Curtis Tappenden didn’t run away with the circus. He saw one setting up close to where he was working and just strolled over.
He was teaching at the time and wanted to ask whether he and his students could come and sketch.
And he’s been drawn to drawing scenes and characters in circuses ever since.
In the past few days, thousands of people have seen his sketches of clowns when they have been to Zippos Circus on Hove Lawns where every year it sets up its ring.
And on opening night, last Thursday, Mr Tappenden was there with his sketch pad in hand, watching and working.
He said: “I’m always sketching. It’s like a compulsion. I do it on trains, in queues. The more difficult the situation you find yourself in, the more the buzz there is to draw it.
“I’ve always loved fairgrounds and circuses. They’re always moving.
“There’s something about the smell of the generators. And the illusions. It’s always appealed to something in my character.
“About eight years ago when I was teaching in Rochester, I saw a circus setting up in the field next door. I think it was Cottle’s Electric Circus.
“Naturally I wanted to share this with my students so I took a recce.”
He fell in with Jan Erik Brenner, among other clowns and circus folk. Mr Brenner – a third generation clown – even laid on a personal show for Mr Tappenden and his students.
Mr Tappenden said: “In the ring he put on his slap – his make up – and then did his complete routine for us.
“There’s something about capturing the life and the live movement of the circus.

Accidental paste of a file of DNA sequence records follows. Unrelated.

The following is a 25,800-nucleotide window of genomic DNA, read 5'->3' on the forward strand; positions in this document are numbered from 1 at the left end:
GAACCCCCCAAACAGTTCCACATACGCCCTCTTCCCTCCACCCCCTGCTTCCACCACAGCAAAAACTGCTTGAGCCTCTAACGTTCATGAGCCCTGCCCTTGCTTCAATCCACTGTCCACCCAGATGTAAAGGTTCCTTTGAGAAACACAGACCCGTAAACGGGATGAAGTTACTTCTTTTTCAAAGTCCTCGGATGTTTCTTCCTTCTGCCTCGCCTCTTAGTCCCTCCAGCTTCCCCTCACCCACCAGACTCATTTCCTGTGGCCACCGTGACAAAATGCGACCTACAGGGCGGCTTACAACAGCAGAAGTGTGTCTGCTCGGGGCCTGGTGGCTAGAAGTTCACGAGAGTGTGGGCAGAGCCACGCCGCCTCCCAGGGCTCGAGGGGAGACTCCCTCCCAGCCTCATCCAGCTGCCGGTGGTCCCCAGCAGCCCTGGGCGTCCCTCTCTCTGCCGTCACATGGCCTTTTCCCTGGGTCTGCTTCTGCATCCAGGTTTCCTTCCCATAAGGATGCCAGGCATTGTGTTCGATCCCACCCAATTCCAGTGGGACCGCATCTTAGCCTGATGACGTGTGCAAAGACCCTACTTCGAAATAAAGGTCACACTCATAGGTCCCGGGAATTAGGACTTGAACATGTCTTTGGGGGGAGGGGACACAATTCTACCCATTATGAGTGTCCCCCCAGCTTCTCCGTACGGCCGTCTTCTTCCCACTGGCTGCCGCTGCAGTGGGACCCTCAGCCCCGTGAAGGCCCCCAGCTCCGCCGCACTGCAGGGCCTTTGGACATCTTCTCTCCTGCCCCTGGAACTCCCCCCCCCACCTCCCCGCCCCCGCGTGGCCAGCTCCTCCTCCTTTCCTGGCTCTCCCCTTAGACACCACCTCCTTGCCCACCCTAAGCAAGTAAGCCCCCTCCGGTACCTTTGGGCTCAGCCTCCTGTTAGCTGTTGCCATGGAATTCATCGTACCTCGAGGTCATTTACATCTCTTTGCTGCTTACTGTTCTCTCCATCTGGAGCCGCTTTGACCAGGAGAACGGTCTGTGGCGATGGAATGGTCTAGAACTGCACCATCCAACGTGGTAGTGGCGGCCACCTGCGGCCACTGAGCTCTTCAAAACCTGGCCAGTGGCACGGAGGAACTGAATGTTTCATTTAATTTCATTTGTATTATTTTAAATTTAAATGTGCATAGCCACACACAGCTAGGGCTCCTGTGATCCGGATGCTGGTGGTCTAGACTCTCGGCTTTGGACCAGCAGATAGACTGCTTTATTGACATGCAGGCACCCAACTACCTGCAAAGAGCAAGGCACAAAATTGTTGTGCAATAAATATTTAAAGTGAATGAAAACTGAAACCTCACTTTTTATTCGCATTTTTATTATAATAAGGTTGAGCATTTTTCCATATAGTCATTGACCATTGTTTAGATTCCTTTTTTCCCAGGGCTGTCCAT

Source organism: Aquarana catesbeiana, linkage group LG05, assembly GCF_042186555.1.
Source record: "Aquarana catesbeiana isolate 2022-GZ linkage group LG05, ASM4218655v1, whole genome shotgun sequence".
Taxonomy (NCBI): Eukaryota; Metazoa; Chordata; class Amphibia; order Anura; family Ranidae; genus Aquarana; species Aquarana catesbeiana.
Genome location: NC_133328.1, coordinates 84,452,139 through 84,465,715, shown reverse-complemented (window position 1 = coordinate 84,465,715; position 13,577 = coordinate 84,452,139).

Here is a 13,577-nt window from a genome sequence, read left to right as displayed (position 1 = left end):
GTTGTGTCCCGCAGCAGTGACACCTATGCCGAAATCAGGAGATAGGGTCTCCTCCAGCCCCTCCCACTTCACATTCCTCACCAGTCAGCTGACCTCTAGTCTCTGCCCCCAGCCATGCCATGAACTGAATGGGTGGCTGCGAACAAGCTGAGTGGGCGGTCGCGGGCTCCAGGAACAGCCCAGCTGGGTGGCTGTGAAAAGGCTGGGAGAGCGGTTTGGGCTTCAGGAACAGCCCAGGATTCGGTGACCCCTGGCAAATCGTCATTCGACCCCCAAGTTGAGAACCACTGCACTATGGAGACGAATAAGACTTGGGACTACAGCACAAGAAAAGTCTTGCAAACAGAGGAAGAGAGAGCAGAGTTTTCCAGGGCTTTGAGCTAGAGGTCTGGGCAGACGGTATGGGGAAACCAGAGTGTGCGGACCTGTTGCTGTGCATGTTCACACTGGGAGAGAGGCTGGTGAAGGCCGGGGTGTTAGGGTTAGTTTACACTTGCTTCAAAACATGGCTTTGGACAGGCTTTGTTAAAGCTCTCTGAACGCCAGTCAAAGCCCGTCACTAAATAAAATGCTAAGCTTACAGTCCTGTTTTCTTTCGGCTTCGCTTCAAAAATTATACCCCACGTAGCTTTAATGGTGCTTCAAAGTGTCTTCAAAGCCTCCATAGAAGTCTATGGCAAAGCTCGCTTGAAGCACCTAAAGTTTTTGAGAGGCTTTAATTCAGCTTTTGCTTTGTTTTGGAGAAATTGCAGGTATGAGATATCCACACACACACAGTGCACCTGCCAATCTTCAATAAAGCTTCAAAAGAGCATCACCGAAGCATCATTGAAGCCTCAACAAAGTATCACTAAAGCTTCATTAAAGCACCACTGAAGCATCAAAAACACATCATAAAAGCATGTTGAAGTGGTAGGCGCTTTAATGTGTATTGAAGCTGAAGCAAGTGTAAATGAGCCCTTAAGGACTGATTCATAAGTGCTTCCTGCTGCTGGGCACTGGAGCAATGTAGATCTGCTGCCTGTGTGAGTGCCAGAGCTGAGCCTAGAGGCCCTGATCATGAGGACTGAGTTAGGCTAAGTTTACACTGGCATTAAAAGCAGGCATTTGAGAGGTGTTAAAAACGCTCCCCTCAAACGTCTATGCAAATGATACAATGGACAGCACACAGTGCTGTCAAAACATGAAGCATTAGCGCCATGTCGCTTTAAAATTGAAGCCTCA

“I love trying to capture the essence of a three-minute act with a really basic amount of material.
“I’ve just got a sketchpad and a handful of pens.”
He is not the first artist to be captivated by the circus but follows in a tradition that includes Henri de Toulouse-Lautrec, Pablo Picasso, Jean Dubuffet and Edward Seago.
Martin Burton, the founder and director of Zippos Circus, said: “Curtis Tappenden’s sketches are remarkable.
“All his drawings of Zippos Circus were done with great speed but with a depth of feeling and subject understanding that I never see from even the best photographers.
“My circus is delighted to feature Curtis’s sketches, which work at their very best when taken with a splash of colour.”
Mr Tappenden, 45, was born in Whitstable. He came to Brighton from Kent 25 years ago to study for a degree in graphic design and illustration at the polytechnic.
It became Brighton University and he stayed there for his masters and returned later for a teaching qualification.
The father of two is now completing a PhD at the university while also teaching at the University for the Creative Arts which has campuses in Surrey and Kent.
He began teaching as part of a scheme for “peer group teachers”. He said: “I started at Rochester, and I was 23 when I went back to teach there. It was a bit weird because I was teaching students between 16 and 19 years old.
“They’re mostly the same age now. However, I’m still in short trousers!”
Mr Tappenden has written 21 books on art and design practice and illustrated many others including An Eccentric Tour Of Sussex and Salacious Sussex for the Lewes publisher Snake River Press.
He has also welcomed thousands of visitors into his home for the Artists Open Houses festival every May for 20 years.
Given the many visual arts students who study in Brighton and how hard it can be for them to make a living from their passion, Mr Tappenden appreciates his good fortune.
It comes in part from combining his love of the visual arts with a fascination for one of the oldest of the performing arts.
It may involve clowning around, but he’s been serious enough to succeed.
Zippos Circus runs until next Tuesday (28 August).
LIKE WHAT WE DO? HELP US TO DO MORE OF IT BY DONATING HERE.